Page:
When people are engaging Jesus as a real person in their lives, I find the only thing that’s needed for fellowship to be rich and full is proximity. That’s how he builds a family. By connecting us to him and then letting us live alongside each other long enough for friendships to take hold. Even if that is for only ten days, a marvelous reality emerges. Jesus takes expression in his family and the fruits are a delectable feast! This was one of those times when we got to be part of something so much greater than the sum of our parts. We got to experience what common-unity is in his family, not because we agreed on everything, but because we were people growing in his reality and could enjoy each other freely.
This is the fruit I enjoy most traveling around the world, whether it’s something like this or being in a home with 4-5 or 35 people. I love it when God connects people on this journey and they discover how easy it is to share the life of Jesus together with others who are growing in his love as well. If you ever have a chance to go to a gathering of folks in your area who are learing to live loved, do it. Even if you have to cancel some things and drive (or fly) some distance. It’s worth doing and you’ll find that when people no longer have theological agendas, or a need to push others into their way of thinking, that it really isn’t so difficult to love each other and share his life together.
Of course our very human need now will be to memorialize this event and try to hold on to the exprience longer than we need to. Though we joked about a yearly retreat somewhere in the world, that’s the stuff of human imaginings. We were part of an amazing ten-day experience and we got to touch the reality of the family Jesus is building in the world. As an event it’s time has passed. Life happened there and certainly those friendships will endure as we cross paths throughout the world in years to come. But there’s no way to recreate it and trying to would destroy the mystery of it. What was true about his family that we experienced there will grow on with the next person we find ourselves engaging at home or at work.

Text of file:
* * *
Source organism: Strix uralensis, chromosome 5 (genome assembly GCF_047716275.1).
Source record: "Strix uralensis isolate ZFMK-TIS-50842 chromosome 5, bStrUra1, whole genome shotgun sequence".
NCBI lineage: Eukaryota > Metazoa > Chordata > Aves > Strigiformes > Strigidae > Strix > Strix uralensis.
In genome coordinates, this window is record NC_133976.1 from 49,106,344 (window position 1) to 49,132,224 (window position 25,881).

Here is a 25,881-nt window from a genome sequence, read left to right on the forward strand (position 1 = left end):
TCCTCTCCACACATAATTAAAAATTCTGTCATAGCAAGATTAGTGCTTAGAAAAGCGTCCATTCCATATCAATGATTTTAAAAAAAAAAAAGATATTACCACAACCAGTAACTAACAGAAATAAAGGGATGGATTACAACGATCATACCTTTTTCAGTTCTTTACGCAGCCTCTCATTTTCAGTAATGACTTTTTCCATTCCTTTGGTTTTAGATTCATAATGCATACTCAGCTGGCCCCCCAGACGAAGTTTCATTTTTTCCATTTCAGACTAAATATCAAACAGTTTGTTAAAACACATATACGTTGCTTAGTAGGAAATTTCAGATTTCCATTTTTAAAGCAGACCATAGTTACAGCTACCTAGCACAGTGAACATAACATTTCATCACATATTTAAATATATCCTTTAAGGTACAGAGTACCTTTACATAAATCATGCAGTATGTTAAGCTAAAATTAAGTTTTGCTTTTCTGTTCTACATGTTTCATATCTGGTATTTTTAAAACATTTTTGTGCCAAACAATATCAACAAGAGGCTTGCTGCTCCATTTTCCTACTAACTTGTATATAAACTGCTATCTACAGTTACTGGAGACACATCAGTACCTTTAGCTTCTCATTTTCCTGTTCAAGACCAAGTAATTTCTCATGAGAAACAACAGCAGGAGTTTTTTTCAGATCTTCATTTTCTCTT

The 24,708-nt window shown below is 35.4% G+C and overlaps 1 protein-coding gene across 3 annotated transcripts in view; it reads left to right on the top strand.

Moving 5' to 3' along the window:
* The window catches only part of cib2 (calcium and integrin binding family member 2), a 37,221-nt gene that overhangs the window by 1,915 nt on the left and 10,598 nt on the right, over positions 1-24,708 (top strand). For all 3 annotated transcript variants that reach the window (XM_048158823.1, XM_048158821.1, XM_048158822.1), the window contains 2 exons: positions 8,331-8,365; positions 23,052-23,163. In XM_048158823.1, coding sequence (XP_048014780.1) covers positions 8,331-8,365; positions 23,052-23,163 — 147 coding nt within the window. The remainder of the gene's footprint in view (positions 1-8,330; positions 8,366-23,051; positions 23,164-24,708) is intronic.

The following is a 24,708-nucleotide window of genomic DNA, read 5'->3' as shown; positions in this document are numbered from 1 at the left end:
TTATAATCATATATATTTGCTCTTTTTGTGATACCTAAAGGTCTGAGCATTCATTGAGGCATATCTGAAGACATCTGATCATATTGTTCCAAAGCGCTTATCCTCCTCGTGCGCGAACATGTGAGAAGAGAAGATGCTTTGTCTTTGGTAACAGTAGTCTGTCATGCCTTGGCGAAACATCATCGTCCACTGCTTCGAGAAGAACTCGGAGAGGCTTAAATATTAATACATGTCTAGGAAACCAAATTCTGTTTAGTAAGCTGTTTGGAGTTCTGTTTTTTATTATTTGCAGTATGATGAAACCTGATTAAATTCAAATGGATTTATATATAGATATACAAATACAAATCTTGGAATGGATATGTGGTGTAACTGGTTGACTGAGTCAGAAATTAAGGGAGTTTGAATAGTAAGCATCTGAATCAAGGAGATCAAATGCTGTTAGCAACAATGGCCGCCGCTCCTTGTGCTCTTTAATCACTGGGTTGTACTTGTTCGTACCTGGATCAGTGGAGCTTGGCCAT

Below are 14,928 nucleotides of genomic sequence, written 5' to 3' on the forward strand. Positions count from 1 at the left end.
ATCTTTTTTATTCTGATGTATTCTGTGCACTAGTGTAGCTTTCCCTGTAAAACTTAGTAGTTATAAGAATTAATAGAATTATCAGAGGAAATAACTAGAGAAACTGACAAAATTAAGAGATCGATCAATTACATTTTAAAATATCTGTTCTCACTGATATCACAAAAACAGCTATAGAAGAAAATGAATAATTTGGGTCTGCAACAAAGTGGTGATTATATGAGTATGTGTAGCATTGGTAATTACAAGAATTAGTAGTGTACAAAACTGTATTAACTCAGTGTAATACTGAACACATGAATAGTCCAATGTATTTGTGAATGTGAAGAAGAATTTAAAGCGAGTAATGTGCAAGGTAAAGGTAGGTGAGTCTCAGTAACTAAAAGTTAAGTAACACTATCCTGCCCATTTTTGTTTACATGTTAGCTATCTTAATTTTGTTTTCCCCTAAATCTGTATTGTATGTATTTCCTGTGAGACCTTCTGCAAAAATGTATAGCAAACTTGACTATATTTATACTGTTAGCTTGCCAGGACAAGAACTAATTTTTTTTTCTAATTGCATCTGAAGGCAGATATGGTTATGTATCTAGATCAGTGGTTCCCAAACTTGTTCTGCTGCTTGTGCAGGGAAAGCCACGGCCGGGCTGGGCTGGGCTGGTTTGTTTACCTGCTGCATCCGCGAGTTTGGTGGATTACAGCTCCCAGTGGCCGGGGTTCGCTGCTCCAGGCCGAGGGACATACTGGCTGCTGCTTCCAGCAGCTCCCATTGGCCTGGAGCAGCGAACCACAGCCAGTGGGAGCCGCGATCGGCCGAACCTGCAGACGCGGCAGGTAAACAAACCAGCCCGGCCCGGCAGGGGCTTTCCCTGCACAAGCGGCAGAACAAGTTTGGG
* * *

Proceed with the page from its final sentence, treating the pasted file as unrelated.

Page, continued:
Passion and proximity allowed the family of God to take shape around us. That can happen right where you are, too. It may mean that you have to break some of your routines as well. If what you’re doing now doesn’t lead you to community, it may be time to blow up some routines, and lay down some of our distractions. It may help to be on a task together, rather than trying to build a group. We didn’t go to Israel to build a community and we didn’t do ice-breaking games to artificially provoke it. Community is the work God does as we make room in our lives for others. That task can be as simple as exploring who Jesus is, but being intentional about relationships without manipulating people to a desired outcome will go a long ways.
We were part of an amazing family for ten days, and all the more that it comprised people from five different continents, from virtually every walk of life. We were enriched by the life we shared together, but it is only a brief picture of a larger family God is shaping in the world. Ask him how you can see that take expression near you.